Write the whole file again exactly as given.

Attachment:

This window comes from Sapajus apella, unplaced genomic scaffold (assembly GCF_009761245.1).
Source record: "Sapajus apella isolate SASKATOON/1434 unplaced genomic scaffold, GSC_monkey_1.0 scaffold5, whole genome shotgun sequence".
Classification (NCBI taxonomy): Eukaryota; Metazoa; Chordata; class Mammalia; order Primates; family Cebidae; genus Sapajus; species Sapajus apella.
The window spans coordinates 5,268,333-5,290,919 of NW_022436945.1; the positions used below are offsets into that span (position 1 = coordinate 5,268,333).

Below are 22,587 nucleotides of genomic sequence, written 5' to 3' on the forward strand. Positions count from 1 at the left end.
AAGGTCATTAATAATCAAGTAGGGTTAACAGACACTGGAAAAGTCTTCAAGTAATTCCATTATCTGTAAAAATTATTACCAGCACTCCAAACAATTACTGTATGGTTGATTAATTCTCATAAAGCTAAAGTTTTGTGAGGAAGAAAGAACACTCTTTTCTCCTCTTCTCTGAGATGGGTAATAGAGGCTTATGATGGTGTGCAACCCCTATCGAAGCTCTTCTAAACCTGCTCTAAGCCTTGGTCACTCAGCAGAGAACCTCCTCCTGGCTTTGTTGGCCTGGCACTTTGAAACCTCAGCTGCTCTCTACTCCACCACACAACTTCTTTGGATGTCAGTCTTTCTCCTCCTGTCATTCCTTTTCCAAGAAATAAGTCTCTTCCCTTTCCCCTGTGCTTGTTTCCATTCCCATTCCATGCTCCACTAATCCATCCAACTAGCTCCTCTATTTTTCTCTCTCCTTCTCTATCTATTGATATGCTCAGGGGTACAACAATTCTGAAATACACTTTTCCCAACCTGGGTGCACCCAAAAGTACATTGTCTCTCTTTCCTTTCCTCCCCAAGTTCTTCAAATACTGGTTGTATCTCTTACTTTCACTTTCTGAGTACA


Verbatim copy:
This window comes from Sapajus apella, unplaced genomic scaffold (assembly GCF_009761245.1).
Source record: "Sapajus apella isolate SASKATOON/1434 unplaced genomic scaffold, GSC_monkey_1.0 scaffold5, whole genome shotgun sequence".
Classification (NCBI taxonomy): Eukaryota; Metazoa; Chordata; class Mammalia; order Primates; family Cebidae; genus Sapajus; species Sapajus apella.
The window spans coordinates 5,268,333-5,290,919 of NW_022436945.1; the positions used below are offsets into that span (position 1 = coordinate 5,268,333).

Below are 22,587 nucleotides of genomic sequence, written 5' to 3' on the forward strand. Positions count from 1 at the left end.
AAGGTCATTAATAATCAAGTAGGGTTAACAGACACTGGAAAAGTCTTCAAGTAATTCCATTATCTGTAAAAATTATTACCAGCACTCCAAACAATTACTGTATGGTTGATTAATTCTCATAAAGCTAAAGTTTTGTGAGGAAGAAAGAACACTCTTTTCTCCTCTTCTCTGAGATGGGTAATAGAGGCTTATGATGGTGTGCAACCCCTATCGAAGCTCTTCTAAACCTGCTCTAAGCCTTGGTCACTCAGCAGAGAACCTCCTCCTGGCTTTGTTGGCCTGGCACTTTGAAACCTCAGCTGCTCTCTACTCCACCACACAACTTCTTTGGATGTCAGTCTTTCTCCTCCTGTCATTCCTTTTCCAAGAAATAAGTCTCTTCCCTTTCCCCTGTGCTTGTTTCCATTCCCATTCCATGCTCCACTAATCCATCCAACTAGCTCCTCTATTTTTCTCTCTCCTTCTCTATCTATTGATATGCTCAGGGGTACAACAATTCTGAAATACACTTTTCCCAACCTGGGTGCACCCAAAAGTACATTGTCTCTCTTTCCTTTCCTCCCCAAGTTCTTCAAATACTGGTTGTATCTCTTACTTTCACTTTCTGAGTACA